In a very simple supply and demand model the minimum wage increases unemployment. Yet there are many plausible models under which the minimum wage can actually increase employment, or have no effect on unemployment. This is fortunate because much of the empirical literature tends to suggest that the minimum wage as no effect, or only a very slight effect, on employment.
I wanted to introduce one such reason. Although I’ve never encountered it myself in anything I’ve read, It’s a simple enough idea that I’m certain that many other people must have invented it before me- so I claim no originality here. However, it is kind of cute.
Suppose, as is often claimed, that labour supply curves are backward bending. As peoples hourly wages rise at first they will be enticed to work more hours, until eventually they decide that their earnings are good enough that they would prefer additional leisure, and thus cut back the hours they supply:
Now suppose that a minimum wage increase takes us into a further region of the backward bending portion of the curve. Minimum wage workers will therefore seek fewer hours. Ceteris Paribus their employers will therefore have to hire more workers to fill the shifts they are turning down. The total number of hours won’t increase, but the shifts will be spread across more workers.
In practice, maybe it looks something like this. Jenny works two jobs to make ends meet. As the minimum wage increases to 15 dollars an hour, she finds that she no longer needs a second job. Her employer therefore fills that job with someone else- Bob. Jenny escapes overwork and Bob escapes unemployment.
Postscript: Have we committed the lump of labour fallacy?
A friend worries that I may have committed the lump of labour fallacy here by assuming that the total number of hours on offer will remain constant, despite these large changes. I should be clear therefore that the consideration we discuss above- a fall in unemployment due to a fall in the inequality of hours worked- is merely a countervailing consideration to the normal arguments for increased unemployment due to minimum wage increases.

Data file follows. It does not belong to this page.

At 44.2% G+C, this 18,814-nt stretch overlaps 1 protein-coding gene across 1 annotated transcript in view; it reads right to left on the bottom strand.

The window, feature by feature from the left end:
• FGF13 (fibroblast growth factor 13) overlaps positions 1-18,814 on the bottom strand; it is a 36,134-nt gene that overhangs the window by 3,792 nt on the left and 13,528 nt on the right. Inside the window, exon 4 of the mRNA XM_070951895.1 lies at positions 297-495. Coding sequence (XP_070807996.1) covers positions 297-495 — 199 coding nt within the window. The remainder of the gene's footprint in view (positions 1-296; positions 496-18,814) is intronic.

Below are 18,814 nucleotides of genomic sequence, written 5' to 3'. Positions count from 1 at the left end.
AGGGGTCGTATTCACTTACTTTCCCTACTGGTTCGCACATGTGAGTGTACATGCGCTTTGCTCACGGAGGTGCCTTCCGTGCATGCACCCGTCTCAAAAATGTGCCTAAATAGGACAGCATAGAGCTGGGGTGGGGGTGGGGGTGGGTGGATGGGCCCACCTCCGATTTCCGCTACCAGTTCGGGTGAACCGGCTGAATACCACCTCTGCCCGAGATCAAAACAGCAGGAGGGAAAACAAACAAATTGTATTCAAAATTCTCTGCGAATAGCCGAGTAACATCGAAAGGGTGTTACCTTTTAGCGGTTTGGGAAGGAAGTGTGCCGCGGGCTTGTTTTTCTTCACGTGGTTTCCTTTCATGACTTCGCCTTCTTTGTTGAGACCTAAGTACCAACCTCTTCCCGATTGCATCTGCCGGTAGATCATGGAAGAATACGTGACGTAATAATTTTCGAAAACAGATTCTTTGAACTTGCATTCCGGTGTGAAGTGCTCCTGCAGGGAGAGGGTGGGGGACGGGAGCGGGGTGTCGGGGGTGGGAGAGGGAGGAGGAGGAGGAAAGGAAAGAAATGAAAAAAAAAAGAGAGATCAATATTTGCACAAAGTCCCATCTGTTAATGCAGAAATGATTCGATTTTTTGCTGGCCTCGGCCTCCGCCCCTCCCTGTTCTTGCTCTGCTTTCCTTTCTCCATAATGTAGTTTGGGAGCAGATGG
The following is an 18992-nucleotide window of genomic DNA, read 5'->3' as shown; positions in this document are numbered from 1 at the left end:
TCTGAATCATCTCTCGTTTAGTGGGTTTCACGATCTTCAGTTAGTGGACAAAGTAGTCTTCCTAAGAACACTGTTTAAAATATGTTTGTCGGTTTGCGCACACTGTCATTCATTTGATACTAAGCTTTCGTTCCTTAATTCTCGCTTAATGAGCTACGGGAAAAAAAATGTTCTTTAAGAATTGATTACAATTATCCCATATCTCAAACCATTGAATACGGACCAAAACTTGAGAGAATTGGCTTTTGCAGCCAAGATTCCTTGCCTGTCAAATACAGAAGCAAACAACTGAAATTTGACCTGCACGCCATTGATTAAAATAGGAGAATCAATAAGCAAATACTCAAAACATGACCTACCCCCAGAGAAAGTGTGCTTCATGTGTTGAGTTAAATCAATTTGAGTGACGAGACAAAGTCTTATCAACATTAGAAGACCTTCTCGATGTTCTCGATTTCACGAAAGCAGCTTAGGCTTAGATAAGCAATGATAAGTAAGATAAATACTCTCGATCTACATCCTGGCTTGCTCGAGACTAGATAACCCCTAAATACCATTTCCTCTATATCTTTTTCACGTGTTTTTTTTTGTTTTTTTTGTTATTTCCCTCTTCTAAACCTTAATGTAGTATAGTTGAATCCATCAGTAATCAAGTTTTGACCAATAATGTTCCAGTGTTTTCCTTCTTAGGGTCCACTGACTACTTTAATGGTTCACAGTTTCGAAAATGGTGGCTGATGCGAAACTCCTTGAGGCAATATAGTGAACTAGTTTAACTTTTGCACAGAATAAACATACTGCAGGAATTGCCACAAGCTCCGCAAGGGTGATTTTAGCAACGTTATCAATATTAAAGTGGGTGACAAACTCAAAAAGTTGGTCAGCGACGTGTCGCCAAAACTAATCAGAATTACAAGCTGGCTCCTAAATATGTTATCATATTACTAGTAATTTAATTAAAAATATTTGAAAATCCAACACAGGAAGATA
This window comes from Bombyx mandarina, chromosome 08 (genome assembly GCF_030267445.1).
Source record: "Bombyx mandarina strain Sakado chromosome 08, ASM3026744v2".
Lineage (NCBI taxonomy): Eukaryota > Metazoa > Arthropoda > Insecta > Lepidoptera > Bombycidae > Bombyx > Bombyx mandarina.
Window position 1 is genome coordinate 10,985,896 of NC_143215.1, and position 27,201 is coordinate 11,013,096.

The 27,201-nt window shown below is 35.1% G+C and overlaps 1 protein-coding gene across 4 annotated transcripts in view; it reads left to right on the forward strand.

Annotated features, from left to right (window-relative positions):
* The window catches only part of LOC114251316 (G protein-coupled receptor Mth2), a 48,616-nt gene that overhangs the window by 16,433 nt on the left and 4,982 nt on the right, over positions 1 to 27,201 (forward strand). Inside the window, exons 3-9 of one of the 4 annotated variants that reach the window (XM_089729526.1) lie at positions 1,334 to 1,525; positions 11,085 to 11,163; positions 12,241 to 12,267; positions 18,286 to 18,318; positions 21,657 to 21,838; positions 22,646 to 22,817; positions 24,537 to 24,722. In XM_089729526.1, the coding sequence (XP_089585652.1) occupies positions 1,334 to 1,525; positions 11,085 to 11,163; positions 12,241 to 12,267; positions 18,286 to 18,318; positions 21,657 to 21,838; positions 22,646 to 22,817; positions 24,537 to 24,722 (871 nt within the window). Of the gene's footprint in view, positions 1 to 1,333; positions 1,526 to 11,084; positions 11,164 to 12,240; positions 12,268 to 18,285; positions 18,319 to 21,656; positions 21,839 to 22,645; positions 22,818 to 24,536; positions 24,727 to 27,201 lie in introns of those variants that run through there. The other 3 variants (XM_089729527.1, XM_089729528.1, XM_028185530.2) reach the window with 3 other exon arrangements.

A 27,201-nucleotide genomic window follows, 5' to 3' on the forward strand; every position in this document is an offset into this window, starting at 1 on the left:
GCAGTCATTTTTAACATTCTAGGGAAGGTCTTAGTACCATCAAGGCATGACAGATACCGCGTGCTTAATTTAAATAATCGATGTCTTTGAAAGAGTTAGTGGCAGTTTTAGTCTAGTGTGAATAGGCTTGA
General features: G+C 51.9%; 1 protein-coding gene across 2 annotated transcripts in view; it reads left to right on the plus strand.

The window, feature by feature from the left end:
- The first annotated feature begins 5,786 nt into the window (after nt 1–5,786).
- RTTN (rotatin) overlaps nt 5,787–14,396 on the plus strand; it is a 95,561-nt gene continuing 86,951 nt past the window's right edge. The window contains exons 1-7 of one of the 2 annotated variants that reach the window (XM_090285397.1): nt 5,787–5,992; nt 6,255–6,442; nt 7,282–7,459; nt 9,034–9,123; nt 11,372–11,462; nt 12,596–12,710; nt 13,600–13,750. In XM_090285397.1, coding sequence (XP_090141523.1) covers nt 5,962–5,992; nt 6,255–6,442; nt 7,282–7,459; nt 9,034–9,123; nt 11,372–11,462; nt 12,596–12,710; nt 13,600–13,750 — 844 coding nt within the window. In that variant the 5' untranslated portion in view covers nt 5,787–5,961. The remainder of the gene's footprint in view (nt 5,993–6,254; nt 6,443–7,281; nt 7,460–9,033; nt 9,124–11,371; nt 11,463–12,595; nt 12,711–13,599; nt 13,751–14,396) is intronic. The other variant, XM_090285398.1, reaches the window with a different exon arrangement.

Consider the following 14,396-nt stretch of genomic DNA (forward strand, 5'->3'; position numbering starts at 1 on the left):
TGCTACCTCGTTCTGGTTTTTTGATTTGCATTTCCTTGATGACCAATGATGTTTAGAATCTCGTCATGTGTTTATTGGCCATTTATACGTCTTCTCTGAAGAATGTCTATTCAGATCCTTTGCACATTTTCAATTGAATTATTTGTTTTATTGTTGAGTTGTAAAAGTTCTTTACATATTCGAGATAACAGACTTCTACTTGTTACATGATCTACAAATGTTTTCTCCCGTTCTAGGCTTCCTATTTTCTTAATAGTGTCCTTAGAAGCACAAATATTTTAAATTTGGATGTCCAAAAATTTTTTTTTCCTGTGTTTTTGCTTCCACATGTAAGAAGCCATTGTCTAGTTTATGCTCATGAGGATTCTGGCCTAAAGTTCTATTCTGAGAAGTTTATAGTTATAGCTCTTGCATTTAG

No position is being taken on whether the total hours demanded by business under an increased minimum wage will rise, fall, or stay the same. I’m merely pointing out that, in any of these scenarios, if individual supply curves of labour are backward bending over the relevant range, that will likely mean that some employed workers will seek fewer shifts, which will, all things being equal, reduce inequality in time worked and unemployment somewhat. That reduction may not be enough to cancel out the minimum wage disemployment effects caused by a reduction in the number of hours of work businesses demand (if such effects exist). Further, the equalisation we point to could be cancelled by other factors- e.g. the administrative costs of having more employers (this is an empirical question). Nonetheless, what we’ve described here is one potential factor shaping the effects of the minimum wage on the unemployment rate.
Postscript II: Another case
Suppose the following to be true:
1. There are many small firms that don’t want to expand. Maybe they are family businesses, and expanding will mean greater labour for the owner-operator. Maybe they think expansion is risky.
2. Small firms which expand experience positive economies of scale.
3. Firms (especially the small firms somewhat averse to expansion) are averse to reducing their staffing levels. This could be result of sentimentality, ethics, contracts, or simple pride. Or maybe diseconomies of (small) scale mean that it is hard for many of these small businesses to have a viable strategy with any reduction in staffing.
4. In order to pay the cost of an increased minimum wage, an increase in profits is required.
Under these conditions, the combination of 2, 3 & 4 and an increase in the minimum wage might force these firms to overcome their natural opposition to expansion so they can pay their expanded wage bill. So a minimum wage increase might trigger economic expansion, and thus a reduction in unemployment (not to mention an increase in investment), under these conditions.